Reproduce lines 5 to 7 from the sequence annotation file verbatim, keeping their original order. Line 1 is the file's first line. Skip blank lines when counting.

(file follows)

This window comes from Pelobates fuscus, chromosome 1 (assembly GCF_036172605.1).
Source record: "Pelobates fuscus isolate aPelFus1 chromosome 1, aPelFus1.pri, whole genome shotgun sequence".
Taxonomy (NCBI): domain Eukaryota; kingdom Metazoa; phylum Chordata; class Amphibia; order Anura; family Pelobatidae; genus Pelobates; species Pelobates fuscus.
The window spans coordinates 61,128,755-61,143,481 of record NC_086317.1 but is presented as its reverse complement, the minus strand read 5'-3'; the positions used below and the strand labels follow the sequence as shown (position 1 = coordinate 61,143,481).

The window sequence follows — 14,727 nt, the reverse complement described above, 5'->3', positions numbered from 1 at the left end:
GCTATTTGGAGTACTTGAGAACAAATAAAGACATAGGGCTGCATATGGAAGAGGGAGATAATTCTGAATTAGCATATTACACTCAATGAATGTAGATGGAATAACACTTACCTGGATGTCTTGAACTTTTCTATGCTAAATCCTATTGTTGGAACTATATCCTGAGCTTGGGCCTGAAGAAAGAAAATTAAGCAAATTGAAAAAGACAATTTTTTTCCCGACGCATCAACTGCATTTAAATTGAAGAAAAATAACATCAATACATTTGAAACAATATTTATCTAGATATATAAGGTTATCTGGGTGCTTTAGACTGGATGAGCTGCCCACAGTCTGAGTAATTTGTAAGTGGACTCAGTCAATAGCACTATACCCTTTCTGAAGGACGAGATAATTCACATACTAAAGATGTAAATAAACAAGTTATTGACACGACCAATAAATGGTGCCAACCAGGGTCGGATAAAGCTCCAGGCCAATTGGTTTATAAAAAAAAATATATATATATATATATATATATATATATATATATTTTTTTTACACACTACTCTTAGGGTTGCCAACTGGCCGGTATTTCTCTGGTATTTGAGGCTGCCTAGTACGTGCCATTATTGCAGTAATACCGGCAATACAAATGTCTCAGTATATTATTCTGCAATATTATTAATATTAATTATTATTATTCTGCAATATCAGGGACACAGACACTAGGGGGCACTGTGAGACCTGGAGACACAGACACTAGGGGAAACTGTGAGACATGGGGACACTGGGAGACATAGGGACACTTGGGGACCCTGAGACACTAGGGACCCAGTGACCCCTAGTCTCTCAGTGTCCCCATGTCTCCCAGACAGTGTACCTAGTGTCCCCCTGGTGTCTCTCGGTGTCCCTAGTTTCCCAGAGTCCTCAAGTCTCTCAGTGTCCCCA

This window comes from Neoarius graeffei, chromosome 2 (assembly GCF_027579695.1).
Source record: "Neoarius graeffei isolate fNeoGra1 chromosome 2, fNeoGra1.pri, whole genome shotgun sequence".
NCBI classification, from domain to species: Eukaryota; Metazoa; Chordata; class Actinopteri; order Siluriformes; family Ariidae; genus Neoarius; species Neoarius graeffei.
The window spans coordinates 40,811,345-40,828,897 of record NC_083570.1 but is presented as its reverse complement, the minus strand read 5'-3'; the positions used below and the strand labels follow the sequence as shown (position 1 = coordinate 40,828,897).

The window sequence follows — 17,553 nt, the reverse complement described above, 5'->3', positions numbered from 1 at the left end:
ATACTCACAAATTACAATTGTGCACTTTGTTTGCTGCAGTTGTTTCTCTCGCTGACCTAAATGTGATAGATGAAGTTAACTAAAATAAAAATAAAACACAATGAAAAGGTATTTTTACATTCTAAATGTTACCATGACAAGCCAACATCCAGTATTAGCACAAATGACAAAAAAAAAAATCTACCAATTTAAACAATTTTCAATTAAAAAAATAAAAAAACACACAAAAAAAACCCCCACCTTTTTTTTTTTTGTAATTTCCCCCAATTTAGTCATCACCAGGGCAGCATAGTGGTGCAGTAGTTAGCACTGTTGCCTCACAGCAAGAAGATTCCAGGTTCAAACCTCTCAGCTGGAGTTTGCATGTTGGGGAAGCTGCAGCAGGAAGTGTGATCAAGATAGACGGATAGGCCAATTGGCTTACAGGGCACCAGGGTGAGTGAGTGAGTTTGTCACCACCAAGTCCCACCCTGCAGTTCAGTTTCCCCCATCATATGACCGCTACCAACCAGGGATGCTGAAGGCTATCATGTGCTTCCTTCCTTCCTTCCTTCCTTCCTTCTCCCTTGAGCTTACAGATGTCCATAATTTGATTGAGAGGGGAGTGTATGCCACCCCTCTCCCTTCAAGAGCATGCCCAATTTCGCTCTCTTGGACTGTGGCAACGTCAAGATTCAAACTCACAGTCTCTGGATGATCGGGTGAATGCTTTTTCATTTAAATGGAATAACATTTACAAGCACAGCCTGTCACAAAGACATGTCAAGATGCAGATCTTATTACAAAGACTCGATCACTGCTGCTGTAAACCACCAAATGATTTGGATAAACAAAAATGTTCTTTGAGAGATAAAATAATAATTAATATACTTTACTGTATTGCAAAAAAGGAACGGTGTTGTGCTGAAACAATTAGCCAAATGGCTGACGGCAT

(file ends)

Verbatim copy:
The window sequence follows — 14,727 nt, the reverse complement described above, 5'->3', positions numbered from 1 at the left end:
GCTATTTGGAGTACTTGAGAACAAATAAAGACATAGGGCTGCATATGGAAGAGGGAGATAATTCTGAATTAGCATATTACACTCAATGAATGTAGATGGAATAACACTTACCTGGATGTCTTGAACTTTTCTATGCTAAATCCTATTGTTGGAACTATATCCTGAGCTTGGGCCTGAAGAAAGAAAATTAAGCAAATTGAAAAAGACAATTTTTTTCCCGACGCATCAACTGCATTTAAATTGAAGAAAAATAACATCAATACATTTGAAACAATATTTATCTAGATATATAAGGTTATCTGGGTGCTTTAGACTGGATGAGCTGCCCACAGTCTGAGTAATTTGTAAGTGGACTCAGTCAATAGCACTATACCCTTTCTGAAGGACGAGATAATTCACATACTAAAGATGTAAATAAACAAGTTATTGACACGACCAATAAATGGTGCCAACCAGGGTCGGATAAAGCTCCAGGCCAATTGGTTTATAAAAAAAAATATATATATATATATATATATATATATATATATATTTTTTTTACACACTACTCTTAGGGTTGCCAACTGGCCGGTATTTCTCTGGTATTTGAGGCTGCCTAGTACGTGCCATTATTGCAGTAATACCGGCAATACAAATGTCTCAGTATATTATTCTGCAATATTATTAATATTAATTATTATTATTCTGCAATATCAGGGACACAGACACTAGGGGGCACTGTGAGACCTGGAGACACAGACACTAGGGGAAACTGTGAGACATGGGGACACTGGGAGACATAGGGACACTTGGGGACCCTGAGACACTAGGGACCCAGTGACCCCTAGTCTCTCAGTGTCCCCATGTCTCCCAGACAGTGTACCTAGTGTCCCCCTGGTGTCTCTCGGTGTCCCTAGTTTCCCAGAGTCCTCAAGTCTCTCAGTGTCCCCA

This window comes from Neoarius graeffei, chromosome 2 (assembly GCF_027579695.1).